It helps to understand the lingo before getting started. A lot of this will be familiar to you from other operating systems such as Microsoft Windows, but there are some differences that you’ll need to get used to as well. To start, the word “filesystem” is actually used in more than one way. The general use (and what I am typically referring to throughout the book when I use this term) means “the files and directories (or folders) you have access to right now.”
The first major difference to be aware of is that Linux uses a forward slash (/) between directories, not the backslash (\) that Windows does. So, the file yum.conf in the directory etc is etc/yum.conf. Files and directories can have names up to 256 characters long, and these names can contain underscores (_), dashes (-), and dots (.) anywhere within, even more than one. So my.big.file or my.big_file or my-big-file are all valid filenames.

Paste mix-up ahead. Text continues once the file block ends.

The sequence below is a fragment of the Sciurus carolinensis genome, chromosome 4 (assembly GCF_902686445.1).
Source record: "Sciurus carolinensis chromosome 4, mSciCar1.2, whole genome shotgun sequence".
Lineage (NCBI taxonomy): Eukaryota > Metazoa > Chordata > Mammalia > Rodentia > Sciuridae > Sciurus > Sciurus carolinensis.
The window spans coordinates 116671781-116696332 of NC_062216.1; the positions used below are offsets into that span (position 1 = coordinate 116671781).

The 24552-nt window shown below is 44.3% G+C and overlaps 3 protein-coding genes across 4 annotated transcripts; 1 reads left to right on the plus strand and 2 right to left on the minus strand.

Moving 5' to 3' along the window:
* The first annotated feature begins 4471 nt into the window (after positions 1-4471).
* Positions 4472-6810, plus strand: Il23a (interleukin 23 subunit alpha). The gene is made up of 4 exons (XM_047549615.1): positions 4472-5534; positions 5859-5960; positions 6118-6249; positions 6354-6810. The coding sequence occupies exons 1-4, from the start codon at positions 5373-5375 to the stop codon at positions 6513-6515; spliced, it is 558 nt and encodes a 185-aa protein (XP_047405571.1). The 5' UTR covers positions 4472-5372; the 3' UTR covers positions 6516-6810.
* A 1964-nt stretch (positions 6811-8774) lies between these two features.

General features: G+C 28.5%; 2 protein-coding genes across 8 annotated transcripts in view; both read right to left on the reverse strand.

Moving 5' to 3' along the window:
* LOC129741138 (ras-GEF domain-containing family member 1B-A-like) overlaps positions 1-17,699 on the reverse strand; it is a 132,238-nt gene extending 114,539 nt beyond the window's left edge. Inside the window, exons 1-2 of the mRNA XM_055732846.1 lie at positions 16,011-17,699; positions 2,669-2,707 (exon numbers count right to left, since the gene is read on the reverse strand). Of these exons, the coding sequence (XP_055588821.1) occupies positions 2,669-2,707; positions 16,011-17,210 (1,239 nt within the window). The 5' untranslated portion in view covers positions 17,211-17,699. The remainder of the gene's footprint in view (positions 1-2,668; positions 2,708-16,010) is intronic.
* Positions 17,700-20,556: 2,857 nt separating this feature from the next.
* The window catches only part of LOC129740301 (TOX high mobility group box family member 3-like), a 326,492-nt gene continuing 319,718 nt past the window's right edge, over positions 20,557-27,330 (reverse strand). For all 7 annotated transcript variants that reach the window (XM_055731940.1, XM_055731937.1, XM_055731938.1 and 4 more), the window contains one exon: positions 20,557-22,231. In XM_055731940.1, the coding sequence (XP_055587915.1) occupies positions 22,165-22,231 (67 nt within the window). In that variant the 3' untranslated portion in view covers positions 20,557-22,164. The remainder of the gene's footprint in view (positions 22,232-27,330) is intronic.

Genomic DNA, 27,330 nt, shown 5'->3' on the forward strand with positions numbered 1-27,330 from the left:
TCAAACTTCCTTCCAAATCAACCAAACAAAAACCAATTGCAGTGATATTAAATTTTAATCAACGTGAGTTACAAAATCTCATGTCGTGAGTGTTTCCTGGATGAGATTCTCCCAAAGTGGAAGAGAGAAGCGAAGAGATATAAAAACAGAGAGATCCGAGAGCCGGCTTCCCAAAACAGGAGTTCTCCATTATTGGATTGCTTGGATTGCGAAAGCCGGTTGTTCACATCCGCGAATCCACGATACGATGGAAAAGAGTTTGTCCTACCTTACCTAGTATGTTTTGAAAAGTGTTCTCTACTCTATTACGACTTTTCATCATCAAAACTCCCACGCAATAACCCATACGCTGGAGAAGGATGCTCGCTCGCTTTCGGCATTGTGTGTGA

Upper and lowercase also matter quite a bit. They have to match exactly. The file yum.conf and Yum.conf are not the same as far as Linux is concerned. Finally, the same filesystem can span over multiple partitions, hard drives, and media such as CD-ROM drives. You just keep going down through subdirectories, not having to care if something is on disk A, B, or whatever. This issue will be addressed in the section “Partitions versus Directories” later in this chapter.